The Elves and the Vampires don’t like each other, they are going to hold a council to talk about a possible peace treaty. The writer of this story knows that this scene is important, because it will show the Elves and Vampires trying to find a happy medium but ultimately ending in bloodshed. This scene is important, as it will strike the match that sets the plot in flame (if you may c;).

The problem? The writer finds this scene to be incredibly boring to write. Who wants to listen to a bunch of old men talking politics for 30+ pages? Nobody, that’s who.

So, the writer finds himself at a fork in the road.

☆ One way to fix this: “Get To The Point” ☆

What I generally do in a situation like this is to define the point of the scene at hand. In the example above, the whole point of that scene is to show that the Elves and the Vamps where unable to reach a happy medium and that the bloodshed has launched the entire supernatural world into an all-out war. Now, take a deep breath, and consider the following:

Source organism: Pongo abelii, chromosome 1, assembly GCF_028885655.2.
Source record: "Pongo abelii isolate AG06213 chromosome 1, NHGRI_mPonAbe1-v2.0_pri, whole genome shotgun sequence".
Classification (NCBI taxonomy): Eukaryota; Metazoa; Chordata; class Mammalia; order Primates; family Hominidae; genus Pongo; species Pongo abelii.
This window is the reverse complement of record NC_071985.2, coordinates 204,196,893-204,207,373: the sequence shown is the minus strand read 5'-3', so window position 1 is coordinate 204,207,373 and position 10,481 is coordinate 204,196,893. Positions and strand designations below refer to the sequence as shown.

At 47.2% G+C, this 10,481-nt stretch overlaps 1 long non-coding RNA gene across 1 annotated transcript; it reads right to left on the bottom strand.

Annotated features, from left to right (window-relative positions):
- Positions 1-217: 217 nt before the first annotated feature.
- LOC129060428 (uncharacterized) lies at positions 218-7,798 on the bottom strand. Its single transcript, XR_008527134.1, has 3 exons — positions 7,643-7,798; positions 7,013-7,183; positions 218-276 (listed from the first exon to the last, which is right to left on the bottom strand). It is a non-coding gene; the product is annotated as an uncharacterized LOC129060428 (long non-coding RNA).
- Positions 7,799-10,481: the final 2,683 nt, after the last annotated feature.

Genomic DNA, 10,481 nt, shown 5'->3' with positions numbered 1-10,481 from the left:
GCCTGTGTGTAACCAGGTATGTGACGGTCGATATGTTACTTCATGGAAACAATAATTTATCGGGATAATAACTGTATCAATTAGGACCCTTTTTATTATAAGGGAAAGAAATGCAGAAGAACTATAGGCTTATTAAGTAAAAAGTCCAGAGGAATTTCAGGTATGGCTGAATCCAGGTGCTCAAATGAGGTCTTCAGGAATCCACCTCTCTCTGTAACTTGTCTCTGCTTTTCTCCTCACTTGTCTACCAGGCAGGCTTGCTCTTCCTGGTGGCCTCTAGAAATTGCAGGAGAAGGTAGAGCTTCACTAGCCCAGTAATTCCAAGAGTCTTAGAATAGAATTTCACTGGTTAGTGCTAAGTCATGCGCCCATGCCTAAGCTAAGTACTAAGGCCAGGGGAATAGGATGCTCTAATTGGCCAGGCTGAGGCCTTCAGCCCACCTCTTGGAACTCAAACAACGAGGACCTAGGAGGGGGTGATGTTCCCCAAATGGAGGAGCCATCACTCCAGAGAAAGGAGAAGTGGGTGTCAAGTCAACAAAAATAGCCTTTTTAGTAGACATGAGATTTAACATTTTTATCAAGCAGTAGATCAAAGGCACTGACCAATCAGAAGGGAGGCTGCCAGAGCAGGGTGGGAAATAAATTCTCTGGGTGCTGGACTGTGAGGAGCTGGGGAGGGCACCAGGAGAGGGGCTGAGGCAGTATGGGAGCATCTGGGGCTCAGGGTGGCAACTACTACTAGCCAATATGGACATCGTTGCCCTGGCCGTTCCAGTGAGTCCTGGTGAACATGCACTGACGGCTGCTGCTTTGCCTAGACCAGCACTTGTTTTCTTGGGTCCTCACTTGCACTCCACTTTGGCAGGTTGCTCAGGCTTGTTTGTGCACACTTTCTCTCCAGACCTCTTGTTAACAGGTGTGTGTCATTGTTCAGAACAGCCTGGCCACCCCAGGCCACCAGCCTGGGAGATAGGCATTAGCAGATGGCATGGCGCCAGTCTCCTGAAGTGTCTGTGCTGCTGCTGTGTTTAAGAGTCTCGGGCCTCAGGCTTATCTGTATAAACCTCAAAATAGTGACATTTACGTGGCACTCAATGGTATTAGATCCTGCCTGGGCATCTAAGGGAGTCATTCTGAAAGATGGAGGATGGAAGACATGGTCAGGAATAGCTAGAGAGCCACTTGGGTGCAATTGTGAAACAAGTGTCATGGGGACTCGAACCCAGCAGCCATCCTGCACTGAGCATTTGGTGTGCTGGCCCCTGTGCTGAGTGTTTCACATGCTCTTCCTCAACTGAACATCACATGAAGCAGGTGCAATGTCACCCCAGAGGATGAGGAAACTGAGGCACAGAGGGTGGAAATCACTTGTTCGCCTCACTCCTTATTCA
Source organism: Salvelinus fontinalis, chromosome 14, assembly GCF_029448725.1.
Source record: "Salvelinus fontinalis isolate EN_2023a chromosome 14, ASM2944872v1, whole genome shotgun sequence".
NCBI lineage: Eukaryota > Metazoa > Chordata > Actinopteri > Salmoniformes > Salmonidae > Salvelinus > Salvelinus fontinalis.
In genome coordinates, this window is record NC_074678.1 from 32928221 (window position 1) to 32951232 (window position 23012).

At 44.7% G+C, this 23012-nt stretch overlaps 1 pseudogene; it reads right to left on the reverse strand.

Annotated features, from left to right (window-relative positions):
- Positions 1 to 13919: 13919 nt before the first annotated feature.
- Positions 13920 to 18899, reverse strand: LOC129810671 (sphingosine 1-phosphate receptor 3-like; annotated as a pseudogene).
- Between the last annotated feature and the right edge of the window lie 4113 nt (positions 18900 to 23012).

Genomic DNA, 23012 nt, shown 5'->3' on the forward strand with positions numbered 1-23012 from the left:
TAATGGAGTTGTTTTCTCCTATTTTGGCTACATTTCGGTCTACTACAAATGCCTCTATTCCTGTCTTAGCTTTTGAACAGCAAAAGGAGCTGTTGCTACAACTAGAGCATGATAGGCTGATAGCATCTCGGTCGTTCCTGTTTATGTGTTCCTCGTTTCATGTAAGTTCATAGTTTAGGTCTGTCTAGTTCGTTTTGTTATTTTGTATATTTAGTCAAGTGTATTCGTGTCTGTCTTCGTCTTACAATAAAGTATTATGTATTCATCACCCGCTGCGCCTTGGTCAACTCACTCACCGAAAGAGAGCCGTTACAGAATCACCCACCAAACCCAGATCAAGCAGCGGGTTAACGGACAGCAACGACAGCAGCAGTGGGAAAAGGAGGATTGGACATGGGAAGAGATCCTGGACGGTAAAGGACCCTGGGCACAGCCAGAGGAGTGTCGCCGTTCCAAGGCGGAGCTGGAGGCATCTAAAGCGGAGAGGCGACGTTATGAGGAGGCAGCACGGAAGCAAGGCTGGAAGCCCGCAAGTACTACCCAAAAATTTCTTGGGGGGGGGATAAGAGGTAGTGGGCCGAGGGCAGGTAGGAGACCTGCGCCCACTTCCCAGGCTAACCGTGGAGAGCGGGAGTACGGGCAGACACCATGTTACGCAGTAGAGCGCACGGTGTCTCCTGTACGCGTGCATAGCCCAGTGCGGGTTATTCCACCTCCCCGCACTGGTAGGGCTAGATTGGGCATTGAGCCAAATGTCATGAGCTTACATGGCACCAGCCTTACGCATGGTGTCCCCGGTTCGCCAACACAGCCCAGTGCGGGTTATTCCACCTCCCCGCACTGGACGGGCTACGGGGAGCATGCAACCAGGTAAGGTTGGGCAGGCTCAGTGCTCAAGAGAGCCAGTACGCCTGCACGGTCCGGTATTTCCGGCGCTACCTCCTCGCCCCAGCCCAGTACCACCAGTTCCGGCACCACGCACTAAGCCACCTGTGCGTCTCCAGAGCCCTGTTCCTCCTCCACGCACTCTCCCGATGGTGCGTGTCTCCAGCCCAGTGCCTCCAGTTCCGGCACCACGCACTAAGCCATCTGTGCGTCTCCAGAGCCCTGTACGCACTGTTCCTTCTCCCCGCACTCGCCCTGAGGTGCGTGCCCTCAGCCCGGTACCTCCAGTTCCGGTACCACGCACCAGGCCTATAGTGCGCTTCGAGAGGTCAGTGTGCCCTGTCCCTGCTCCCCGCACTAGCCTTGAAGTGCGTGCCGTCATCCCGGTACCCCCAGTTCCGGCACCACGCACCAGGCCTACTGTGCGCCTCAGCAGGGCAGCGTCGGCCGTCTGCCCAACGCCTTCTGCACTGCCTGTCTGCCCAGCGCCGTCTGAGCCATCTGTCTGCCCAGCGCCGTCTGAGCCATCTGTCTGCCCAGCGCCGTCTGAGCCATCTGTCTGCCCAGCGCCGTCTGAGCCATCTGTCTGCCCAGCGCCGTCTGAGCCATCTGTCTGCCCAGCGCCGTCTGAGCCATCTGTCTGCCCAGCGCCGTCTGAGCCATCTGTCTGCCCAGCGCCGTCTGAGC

"How can I give the reader this information, without boring them?"

Seriously, it’s as simple as that. Find a way to give this information to the reader, and then go about with your job (which is to tell the story c;). In the example above, the writer decided to do this:

The next morning, just as Barry wakes up from a horrible hangover— he gets a call from his contact in the Elven District. Barry’s jaw drops to the floor. The Vampire and Elven negotiations ended in the death of the Elven Prince. Shit just hit the fan. Barry picks up his coat and heads out the door, head spinning as he takes a cab to the Elven District.

Boom. Done. I’m glad we didn’t have to spend 30+ pages listening to old men talking about politics (of all things, politics). Now the writer get’s to do what they like the most— write about Barry trying to get himself out of yet another rut with the supernatural creatures of Chicago, er I mean, San Francisco :p

But, that is not the only way to go about solving this problem…

☆ The other way to fix this, “Make It Fun” ☆